WCC Head Visits Church of Greece

The head of the World Council of Churches spoke with members of the 12-person Holy Synod of the Church of Greece and other hierarchs yesterday in a meeting that coincided with the one of the largest gatherings of church representatives and mission organizations in the 21st century.

During the meeting to discuss progress in WCC-Orthodox relations and other issues, WCC general secretary the Rev. Dr. Samuel Kobia expressed the “deep gratitude” of the Council for the invitation of the Church of Greece to host the conference, and for the “splendid welcome” of the Holy Synod.

“First, I would like to express my deep gratitude for the kind invitation extended a few years ago to the Commission on World Mission and Evangelism,” Kobia said in his address to His Beatitude Archbishop Christodoulos and the Church of Greece. “Today, this invitation has been materialized through the generous hospitality offered by the Church of Greece to some 700 participants in the World Conference on Mission and Evangelism, now being held in the premises of Aghios Andreas.”

Though the WCC general secretary did note that "the Greek society is facing today the many challenges of modernity and post-modernity within a rapidly evolving European Union, the radical socio-economic changes within a globalized world, the deep spiritual and existential questions particularly raised by the younger generation," he also noted the Church of Greece "has a tremendous potential in terms of theological, spiritual, human and material resources."

"I hope, therefore, that my working session with the Synodical Commission on Inter-Orthodox and Inter-Christian Relations this afternoon, and increased contacts between representatives of the Church of Greece and my staff colleagues in Geneva, will allow us to establish mutually beneficial ways of cooperation," Kobia said.

According to the WCC, the Orthodox church leader reiterated Kobia's “sense of hope and measured optimism” for the future of Orthodox participation in the WCC, following proposals for reform made by the Special Commission on Orthodox Participation in the WCC, which was set up in 1998 to address Orthodox criticism of the Council's orientation and priorities.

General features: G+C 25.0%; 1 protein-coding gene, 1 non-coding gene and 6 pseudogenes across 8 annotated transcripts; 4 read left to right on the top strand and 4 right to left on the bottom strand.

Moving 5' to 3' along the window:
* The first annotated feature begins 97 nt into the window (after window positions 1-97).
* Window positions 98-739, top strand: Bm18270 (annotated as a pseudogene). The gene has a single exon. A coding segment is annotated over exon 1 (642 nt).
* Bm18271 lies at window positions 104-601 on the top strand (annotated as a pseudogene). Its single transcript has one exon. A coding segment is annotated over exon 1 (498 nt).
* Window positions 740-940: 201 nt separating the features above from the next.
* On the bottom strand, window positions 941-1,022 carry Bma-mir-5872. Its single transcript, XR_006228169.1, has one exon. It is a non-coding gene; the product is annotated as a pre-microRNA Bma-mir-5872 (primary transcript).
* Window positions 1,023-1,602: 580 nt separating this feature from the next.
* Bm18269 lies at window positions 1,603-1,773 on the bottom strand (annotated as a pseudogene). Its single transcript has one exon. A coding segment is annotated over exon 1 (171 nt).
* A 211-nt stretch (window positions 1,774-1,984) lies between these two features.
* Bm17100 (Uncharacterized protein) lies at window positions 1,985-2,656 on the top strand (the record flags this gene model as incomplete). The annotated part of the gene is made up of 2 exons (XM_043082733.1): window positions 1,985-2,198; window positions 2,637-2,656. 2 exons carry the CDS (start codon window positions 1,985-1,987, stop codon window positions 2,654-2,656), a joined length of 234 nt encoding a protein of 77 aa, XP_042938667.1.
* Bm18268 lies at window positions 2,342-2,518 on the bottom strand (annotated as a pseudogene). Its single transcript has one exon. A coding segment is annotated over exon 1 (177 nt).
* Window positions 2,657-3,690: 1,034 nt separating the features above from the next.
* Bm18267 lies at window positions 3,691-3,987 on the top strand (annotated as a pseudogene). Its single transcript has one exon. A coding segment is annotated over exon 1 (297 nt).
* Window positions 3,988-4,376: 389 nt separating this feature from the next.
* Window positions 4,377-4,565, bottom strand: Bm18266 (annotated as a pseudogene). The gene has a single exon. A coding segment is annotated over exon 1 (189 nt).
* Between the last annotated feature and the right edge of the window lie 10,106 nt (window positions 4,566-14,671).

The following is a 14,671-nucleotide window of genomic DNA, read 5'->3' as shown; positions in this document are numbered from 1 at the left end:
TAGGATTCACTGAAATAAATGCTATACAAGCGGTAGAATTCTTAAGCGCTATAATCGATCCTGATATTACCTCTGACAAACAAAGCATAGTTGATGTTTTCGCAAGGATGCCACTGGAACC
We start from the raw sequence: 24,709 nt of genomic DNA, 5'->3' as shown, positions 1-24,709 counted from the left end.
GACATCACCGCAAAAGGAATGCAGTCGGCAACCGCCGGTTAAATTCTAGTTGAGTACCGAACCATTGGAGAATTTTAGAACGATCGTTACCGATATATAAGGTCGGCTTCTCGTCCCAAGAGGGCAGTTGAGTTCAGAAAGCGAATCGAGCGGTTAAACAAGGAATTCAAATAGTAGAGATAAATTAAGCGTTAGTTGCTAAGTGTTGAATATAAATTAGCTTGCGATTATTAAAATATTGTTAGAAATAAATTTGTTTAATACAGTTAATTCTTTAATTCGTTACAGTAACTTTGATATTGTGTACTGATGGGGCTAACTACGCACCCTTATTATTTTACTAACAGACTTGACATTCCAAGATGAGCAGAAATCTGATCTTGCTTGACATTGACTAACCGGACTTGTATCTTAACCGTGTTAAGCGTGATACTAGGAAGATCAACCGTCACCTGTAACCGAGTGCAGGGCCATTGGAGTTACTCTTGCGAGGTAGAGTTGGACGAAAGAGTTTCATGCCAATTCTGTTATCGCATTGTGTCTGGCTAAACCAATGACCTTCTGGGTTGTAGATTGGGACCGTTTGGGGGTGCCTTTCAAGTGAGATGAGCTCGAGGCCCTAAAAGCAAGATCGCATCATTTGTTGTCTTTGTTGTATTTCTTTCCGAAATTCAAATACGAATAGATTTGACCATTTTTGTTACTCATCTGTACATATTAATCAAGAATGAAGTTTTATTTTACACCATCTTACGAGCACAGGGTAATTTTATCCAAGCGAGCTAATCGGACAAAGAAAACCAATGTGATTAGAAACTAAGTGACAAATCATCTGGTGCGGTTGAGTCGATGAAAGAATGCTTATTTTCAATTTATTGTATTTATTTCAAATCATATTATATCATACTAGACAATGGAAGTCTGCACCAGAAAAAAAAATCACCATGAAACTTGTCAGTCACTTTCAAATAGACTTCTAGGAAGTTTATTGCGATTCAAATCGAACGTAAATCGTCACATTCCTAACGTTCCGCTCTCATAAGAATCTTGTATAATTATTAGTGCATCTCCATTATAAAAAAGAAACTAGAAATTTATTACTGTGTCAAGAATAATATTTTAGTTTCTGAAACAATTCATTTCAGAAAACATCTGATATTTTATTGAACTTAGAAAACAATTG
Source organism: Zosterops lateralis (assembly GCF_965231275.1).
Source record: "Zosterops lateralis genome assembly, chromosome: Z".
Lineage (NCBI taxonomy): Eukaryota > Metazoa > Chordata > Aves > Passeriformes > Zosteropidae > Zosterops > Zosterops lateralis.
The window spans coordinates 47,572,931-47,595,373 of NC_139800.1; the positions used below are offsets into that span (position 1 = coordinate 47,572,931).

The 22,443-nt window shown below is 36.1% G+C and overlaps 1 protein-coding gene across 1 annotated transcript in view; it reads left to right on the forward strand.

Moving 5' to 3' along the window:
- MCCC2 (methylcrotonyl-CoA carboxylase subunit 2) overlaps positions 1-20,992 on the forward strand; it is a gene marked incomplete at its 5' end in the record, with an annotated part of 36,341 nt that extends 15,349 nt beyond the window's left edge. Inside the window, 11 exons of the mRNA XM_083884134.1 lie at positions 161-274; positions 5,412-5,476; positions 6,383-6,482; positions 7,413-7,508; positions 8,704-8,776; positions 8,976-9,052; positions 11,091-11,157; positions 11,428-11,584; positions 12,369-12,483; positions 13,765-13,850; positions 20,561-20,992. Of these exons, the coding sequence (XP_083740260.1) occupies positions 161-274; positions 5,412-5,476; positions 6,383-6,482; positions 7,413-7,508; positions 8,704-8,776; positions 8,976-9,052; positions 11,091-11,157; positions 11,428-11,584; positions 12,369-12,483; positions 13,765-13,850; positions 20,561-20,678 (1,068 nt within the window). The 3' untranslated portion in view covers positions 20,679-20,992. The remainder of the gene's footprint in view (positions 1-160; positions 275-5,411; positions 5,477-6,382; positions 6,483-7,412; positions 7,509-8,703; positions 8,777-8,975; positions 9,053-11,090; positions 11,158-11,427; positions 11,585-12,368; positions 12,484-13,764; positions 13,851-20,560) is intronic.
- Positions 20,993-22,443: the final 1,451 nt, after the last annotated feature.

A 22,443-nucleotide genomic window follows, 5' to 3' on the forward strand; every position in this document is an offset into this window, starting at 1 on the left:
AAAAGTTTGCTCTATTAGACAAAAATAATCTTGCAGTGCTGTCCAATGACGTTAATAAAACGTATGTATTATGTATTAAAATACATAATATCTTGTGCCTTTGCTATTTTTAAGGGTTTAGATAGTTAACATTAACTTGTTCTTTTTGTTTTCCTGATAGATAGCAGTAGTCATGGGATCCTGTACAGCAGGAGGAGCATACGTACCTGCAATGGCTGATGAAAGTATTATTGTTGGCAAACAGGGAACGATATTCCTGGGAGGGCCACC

In addition, Christodoulos expressed his hope that the suggested changes will be endorsed to “the benefit not only of the Orthodox churches but the entire WCC constituency”.

Responding to the archbishop, Kobia thanked the Church of Greece and other Orthodox churches for opting to be “active protagonists and not mere spectators” in the life of the ecumenical movement. He affirmed that the “harvest” of the work of the Special Commission anticipates “radical changes in the life, culture and direction of the WCC, allowing this unique fellowship of Christian churches to face the challenges of the 21st century.”

During the three-day visit to Greece, the first by the WCC general secretary, Kobia also held talks with the synodal committee on inter-Orthodox and inter-Christian relations, which is the church’s main body responsible for ecumenical relations. Meetings with the international mission agency of the Church of Greece, ‘Apostoliki Diakonia’, which is actively involved in foreign and domestic missions, resulted in a commitment to revive programmatic collaboration with the Council in the areas of mission and service.